"I take her here four times a week and I have been looking after her for fourteen years- in the past five years, her dementia has worsened. We don't qualify for transport so I have to take her here myself which is difficult as she does not wake until 11.30 a.m. due to sleeping problems.
"This is my only respite, the few hours I get when my mother is at the centre. I am already exhausted. If I have to drive to Heston and back, it's no good to me. People say I should put her into a home but I cannot do that, she cannot speak English. I've worked hard all my life and paid taxes like everyone else. " he said.
Dozens of homeless people will also be deprived of a place to go for lunch and social contact when the Centre closes at the end of October. The Chiswick Churches Together Homeless lunch , which has been running for fourteen years, will also be forced to cancel .
Those attending pay £1 for a three- course lunch which is cooked and served by volunteers every fortnight at the Day Centre.
" The lunches are a crucial social contact for people who have social needs, some are homeless and some are lonely . It's difficult to see where we can find another appropriate venue as we cannot afford to pay rent and we have no money" commented the Chairman of the Homeless Lunch group, Mr. Simon Rodway.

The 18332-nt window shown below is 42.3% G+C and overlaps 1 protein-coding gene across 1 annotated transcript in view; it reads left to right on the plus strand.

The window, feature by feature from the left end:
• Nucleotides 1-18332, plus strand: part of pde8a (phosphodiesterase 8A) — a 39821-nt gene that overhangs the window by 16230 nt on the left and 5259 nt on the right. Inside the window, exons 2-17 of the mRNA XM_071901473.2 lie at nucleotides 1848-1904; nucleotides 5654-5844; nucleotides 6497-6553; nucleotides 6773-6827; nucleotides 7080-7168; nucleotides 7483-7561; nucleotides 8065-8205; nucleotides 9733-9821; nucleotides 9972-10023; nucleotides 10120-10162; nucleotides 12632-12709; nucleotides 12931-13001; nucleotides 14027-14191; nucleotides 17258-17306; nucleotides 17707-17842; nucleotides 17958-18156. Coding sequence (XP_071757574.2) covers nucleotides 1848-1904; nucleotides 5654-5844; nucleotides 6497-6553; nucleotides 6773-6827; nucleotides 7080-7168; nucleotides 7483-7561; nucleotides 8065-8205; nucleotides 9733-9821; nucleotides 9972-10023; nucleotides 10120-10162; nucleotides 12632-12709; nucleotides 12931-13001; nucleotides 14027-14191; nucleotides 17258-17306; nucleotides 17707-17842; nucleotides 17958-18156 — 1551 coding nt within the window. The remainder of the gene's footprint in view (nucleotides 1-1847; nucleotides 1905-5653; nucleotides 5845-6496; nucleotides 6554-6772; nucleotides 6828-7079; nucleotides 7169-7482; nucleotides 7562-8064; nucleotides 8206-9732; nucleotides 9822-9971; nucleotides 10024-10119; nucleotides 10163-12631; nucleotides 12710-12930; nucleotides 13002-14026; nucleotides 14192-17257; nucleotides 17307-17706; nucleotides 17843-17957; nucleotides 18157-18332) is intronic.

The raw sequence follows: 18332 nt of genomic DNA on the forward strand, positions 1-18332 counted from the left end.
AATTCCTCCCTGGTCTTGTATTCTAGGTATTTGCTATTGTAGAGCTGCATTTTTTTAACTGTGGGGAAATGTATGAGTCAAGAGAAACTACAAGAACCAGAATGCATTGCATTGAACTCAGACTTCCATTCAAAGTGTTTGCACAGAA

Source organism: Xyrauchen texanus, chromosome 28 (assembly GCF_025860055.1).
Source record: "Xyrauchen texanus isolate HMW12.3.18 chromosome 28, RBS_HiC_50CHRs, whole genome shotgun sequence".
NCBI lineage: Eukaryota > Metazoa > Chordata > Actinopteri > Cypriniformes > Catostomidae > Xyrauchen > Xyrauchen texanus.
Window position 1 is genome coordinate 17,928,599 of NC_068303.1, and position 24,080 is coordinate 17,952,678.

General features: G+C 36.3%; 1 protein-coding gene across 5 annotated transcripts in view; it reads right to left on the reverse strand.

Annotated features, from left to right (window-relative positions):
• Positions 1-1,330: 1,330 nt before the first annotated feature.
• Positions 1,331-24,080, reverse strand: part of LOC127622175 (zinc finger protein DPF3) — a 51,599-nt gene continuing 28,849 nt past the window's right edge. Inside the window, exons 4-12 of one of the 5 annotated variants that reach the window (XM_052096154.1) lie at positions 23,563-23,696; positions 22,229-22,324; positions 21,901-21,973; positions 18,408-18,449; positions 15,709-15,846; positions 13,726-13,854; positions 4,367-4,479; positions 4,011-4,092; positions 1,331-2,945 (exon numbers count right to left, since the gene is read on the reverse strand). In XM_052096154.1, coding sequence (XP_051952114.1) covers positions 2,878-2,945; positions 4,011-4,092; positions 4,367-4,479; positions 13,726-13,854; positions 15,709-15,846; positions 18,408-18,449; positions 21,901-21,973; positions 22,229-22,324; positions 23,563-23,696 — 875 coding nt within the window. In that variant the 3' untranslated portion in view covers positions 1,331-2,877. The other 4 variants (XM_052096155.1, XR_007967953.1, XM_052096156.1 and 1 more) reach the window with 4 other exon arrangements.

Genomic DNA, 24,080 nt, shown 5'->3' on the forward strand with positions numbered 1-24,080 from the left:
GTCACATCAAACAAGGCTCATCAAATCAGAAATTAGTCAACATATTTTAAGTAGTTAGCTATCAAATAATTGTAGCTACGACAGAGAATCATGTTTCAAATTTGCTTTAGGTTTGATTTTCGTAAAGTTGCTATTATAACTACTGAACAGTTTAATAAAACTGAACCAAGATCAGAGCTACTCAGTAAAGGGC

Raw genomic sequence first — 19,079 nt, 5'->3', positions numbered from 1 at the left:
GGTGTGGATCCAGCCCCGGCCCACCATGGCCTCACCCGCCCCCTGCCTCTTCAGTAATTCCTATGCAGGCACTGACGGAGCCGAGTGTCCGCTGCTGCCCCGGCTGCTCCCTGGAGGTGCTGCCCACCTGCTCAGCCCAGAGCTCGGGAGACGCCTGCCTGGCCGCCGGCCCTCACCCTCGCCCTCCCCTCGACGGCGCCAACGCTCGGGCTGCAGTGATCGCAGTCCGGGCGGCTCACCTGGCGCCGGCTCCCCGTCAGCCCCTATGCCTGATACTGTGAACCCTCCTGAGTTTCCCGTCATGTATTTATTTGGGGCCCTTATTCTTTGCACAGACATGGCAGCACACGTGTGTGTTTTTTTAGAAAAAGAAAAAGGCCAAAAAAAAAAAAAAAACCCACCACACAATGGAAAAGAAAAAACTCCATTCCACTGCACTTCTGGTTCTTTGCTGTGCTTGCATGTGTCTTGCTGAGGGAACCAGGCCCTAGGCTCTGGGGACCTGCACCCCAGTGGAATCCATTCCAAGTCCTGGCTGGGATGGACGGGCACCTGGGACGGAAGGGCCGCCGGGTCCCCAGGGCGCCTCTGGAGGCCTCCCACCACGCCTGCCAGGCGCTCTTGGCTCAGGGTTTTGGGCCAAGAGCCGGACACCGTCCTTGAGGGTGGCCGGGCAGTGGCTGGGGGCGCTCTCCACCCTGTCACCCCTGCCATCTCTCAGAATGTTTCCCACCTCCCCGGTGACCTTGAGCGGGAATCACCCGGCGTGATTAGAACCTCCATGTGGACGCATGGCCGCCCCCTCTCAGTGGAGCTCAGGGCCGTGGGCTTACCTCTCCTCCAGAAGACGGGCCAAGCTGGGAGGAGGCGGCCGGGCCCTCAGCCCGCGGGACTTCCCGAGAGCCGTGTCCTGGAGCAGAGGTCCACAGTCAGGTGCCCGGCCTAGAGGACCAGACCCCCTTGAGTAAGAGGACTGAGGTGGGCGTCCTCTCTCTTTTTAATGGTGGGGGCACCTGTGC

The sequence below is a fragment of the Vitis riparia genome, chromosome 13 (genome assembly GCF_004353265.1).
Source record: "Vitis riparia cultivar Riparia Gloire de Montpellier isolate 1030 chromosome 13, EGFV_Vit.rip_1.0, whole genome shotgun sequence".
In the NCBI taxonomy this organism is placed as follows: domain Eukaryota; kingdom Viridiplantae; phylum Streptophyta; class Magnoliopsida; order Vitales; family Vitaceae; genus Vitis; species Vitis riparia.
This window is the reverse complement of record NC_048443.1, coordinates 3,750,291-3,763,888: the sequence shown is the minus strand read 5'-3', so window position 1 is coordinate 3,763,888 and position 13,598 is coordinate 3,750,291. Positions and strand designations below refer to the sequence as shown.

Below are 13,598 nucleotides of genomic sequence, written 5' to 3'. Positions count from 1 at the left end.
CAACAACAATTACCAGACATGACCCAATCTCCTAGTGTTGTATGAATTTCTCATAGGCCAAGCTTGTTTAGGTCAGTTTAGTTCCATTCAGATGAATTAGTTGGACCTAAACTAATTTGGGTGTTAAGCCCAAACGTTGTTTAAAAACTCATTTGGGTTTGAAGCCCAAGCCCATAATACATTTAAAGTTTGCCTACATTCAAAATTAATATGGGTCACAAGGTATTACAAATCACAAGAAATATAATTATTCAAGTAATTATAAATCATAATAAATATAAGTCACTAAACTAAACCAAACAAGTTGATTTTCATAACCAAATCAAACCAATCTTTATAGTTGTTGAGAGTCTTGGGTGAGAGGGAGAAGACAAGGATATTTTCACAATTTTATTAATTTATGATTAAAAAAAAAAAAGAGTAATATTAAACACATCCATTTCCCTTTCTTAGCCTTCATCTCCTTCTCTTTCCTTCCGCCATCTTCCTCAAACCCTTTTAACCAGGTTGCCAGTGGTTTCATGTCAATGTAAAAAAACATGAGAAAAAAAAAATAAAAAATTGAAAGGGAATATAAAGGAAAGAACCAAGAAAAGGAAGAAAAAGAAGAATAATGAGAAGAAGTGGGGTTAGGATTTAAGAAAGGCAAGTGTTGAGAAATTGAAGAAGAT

The Friends of the Chiswick Day Centre have pledged to keep up the fight by seeking a judicial review of the decision to close the Centre which is due to close its doors on October 31st. Laura Sophie Ware, who heads the group campaigning against closure has appealed to the Council to allow the centre to stay open until after Christmas.
"The users of the centre go there because most of them don't have family, and the only friends they have are at the centre." she says in a letter to Councillor Gurmail Lal of the Adult Social Care committee on Hounslow Council.
She added that no viable alternatives had been found, despite assurances from the Council.
The Council has said that it needs to save £60 million by 2015 due to government cutbacks. The social services cuts are due to save £1.6 million a year .
Chiswick councillor John Todd ( Conservative), who has campaigned against closure, has claimed the Council could use a £2.2 million VAT repayment this year to help keep the centre open.
"Decent elder citizens of Chiswick have become pawns in a tawdry political game" he said.
"They and their devoted carers are being put through continued stress and uncertainty"
Replying to allegations from carers that transport and the provision of hot meals would be halted before the closure of the Centre, a statement from Hounslow Council said;
“The provision of our transport buses will continue to the 28th October for Mainstream Residents. Residents requiring transport to attend the day Centre on 31 st October will be supported to arrange other means of transport which could include taxis.
“Hot meals are provided on a daily basis and will continue to be available until the Centre closes on the 31 October 11.
“All service users have had a Resident Led Review and those living with the experience of dementia have been offered a place at Heston Day Centre. Personal Budgets have been offered to everyone eligible to receive one. Residents who are more independent have discussed what they can do, many already attend a variety of other activities.”
October 14, 2011